The Timbavati Private Game Reserve forms part of a group of nature reserves on the western boundary of the Kruger National Park. These wildlife-rich lands are now an integral part of the Kruger Park system, managed in cooperation with the Kruger National Park itself.
Since its formation in the 1950's, the Timbavati Association has increased its conservation minded landowners to 50 members. Over the years, this group has worked toward a common goal, to overcome degradation within this previously pristine area, redirect insensitive land use and reclaim it for the benefit of all.
In the 1990's, in recognition of the importance of the area, the fences between Timbavati Reserve and the Kruger National Park were removed to encourage natural species migration. A vast stretch of wild land
was opened up for the free movement of wildlife through what is now effectively, a single conservation area also known as the Greater Kruger Park.
This arrangement is beneficial for both wildlife and tourists
. Wildlife have access to more resources in order to meet their permanent, seasonal, and episodic needs, and tourists are offered a wider range of eco-tourism facilities. Plans are in place to have the Timbavati Reserve declared as part of the Kruger National Park, which will secure its future as a valuable piece of South African heritage.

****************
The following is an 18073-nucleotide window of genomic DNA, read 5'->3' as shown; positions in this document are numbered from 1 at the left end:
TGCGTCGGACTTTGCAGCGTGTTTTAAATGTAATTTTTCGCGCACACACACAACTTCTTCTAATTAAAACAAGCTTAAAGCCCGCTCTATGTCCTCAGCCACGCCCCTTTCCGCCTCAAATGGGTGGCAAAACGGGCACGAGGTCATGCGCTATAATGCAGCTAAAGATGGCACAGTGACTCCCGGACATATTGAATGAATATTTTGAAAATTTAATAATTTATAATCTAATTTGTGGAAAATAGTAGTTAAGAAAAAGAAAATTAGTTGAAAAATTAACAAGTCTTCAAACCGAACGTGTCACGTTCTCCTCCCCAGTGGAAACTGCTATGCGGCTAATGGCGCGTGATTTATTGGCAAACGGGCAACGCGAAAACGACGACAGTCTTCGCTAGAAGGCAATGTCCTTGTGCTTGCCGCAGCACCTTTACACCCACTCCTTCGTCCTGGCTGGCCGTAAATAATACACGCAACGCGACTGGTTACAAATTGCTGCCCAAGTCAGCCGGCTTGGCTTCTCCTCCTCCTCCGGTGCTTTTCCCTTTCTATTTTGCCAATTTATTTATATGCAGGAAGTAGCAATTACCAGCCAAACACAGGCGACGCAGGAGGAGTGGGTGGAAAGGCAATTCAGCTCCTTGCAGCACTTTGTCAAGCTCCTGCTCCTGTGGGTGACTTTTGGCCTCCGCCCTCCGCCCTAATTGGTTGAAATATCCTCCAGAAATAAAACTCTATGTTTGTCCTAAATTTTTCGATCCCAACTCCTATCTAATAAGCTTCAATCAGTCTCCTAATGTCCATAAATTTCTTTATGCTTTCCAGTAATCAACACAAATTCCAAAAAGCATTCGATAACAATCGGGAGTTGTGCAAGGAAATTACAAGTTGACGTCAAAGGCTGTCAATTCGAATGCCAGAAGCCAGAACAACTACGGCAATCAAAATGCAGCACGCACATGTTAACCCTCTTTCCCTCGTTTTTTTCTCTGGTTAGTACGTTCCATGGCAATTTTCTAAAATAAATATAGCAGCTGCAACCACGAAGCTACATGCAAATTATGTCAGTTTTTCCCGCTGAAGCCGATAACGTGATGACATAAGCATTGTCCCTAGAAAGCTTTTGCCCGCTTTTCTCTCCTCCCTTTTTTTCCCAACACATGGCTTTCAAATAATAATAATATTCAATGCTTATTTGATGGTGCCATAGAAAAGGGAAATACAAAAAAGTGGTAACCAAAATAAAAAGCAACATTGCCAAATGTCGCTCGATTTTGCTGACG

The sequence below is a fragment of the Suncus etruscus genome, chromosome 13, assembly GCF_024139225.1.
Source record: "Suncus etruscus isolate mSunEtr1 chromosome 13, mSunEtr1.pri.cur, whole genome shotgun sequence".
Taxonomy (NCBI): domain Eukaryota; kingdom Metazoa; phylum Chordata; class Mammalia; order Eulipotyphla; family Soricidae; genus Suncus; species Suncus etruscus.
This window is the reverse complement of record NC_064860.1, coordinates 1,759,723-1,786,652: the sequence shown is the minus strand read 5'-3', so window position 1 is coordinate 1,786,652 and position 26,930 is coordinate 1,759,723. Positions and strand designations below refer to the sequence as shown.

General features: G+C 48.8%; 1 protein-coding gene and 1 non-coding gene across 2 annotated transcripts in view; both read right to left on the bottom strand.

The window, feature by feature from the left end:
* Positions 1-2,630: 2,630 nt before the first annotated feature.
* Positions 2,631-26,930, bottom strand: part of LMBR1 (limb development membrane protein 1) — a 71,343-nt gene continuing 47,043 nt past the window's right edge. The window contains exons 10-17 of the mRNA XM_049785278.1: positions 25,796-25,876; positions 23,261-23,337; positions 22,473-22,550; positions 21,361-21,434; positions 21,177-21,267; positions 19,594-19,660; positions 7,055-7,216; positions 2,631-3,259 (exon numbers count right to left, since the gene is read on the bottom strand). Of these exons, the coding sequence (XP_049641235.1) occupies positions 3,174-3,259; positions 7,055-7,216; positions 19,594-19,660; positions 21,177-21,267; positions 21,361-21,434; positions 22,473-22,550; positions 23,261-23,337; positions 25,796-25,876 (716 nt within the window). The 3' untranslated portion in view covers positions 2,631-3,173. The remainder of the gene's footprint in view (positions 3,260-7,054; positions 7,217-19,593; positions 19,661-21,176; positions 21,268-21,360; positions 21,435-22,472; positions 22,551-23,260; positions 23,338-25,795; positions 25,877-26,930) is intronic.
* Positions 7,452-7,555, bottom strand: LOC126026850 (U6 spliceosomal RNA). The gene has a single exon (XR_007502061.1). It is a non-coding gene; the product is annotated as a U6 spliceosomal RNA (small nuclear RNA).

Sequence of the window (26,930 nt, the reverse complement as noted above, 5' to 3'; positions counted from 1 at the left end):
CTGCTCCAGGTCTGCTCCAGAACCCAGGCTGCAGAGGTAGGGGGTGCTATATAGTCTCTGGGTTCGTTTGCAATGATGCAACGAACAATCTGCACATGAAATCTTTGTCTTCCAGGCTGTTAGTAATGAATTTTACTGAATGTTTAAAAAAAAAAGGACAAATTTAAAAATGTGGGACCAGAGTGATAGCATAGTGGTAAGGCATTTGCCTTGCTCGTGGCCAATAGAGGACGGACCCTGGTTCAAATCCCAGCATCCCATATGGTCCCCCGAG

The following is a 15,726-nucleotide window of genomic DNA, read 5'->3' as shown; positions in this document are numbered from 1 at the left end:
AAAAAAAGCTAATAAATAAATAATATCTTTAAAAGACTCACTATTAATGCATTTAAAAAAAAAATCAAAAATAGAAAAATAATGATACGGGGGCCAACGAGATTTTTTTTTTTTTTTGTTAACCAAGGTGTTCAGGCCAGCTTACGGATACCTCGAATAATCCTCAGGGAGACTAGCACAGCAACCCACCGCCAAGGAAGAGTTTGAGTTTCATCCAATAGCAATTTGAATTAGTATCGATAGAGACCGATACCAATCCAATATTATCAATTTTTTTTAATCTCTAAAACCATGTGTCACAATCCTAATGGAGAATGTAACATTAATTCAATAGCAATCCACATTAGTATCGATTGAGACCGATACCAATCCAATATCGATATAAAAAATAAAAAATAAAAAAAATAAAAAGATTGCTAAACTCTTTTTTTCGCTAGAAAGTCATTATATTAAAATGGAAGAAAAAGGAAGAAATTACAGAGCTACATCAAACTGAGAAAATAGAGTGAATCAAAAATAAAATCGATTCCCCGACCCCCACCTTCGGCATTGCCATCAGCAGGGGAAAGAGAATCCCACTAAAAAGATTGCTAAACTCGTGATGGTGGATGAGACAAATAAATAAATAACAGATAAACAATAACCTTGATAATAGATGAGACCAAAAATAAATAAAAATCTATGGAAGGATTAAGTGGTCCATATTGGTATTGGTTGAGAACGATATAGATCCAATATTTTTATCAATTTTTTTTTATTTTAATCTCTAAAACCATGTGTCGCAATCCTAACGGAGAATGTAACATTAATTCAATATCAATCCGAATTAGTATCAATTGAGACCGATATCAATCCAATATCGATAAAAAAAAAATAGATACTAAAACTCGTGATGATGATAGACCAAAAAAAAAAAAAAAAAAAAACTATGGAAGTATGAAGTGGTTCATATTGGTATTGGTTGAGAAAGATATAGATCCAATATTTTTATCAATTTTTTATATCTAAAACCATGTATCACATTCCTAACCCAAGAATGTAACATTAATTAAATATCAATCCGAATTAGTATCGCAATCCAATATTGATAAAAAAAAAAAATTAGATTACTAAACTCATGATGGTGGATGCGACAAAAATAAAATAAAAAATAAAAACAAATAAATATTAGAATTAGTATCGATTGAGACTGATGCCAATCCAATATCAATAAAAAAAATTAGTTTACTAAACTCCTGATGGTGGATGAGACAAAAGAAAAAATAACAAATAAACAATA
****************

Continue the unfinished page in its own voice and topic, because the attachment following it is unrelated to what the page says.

ClimateThe Timbavati's climate is subtropical with 2 main seasons
Summer (October - March) Winter (April - September)Summer is the rainy season
with temperatures that are moderately high to very high, some humidity and occasional cloudy conditions. The rains start in October and usually last until the end of March. The dry bush comes alive after the rains, but game viewing becomes more and more difficult as the foliage grows thicker and the animals have more cover.
Winter, the dry season, is cool to warm, with clear and sunny skies. This is the best safari season because animals can be viewed more clearly
in the bush and around any water resources. The daytime temperatures in the Timbavati are pleasantly mild but the nights and early mornings are cold.
Since malaria does occur in the Timbavati region (particularly common in the summer months) visitors are advised to take prophylactics. However, there are a few simple precautions
which can be used for protection against mosquito bites.
- Apply mosquito repellent Round about dusk when thoughts turn to comfy sundowners on the deck - this is the best time to stop for a moment and apply mosquito repellent, in particular on the feet and ankles.
- Cover up Arms and ankles should be covered. Socks and shoes and a light cotton long sleeve shirt are best in the evening.
- Prepare the sleeping area Mosquitoes are mostly active at night, so the use of a slow burning coil or electricity based mosquito repellent to keep mosquitoes away is essential.
- Use a fan Mosquitoes find it difficult to settle in a breeze, so leaving the ceiling fan on at night keeps them away.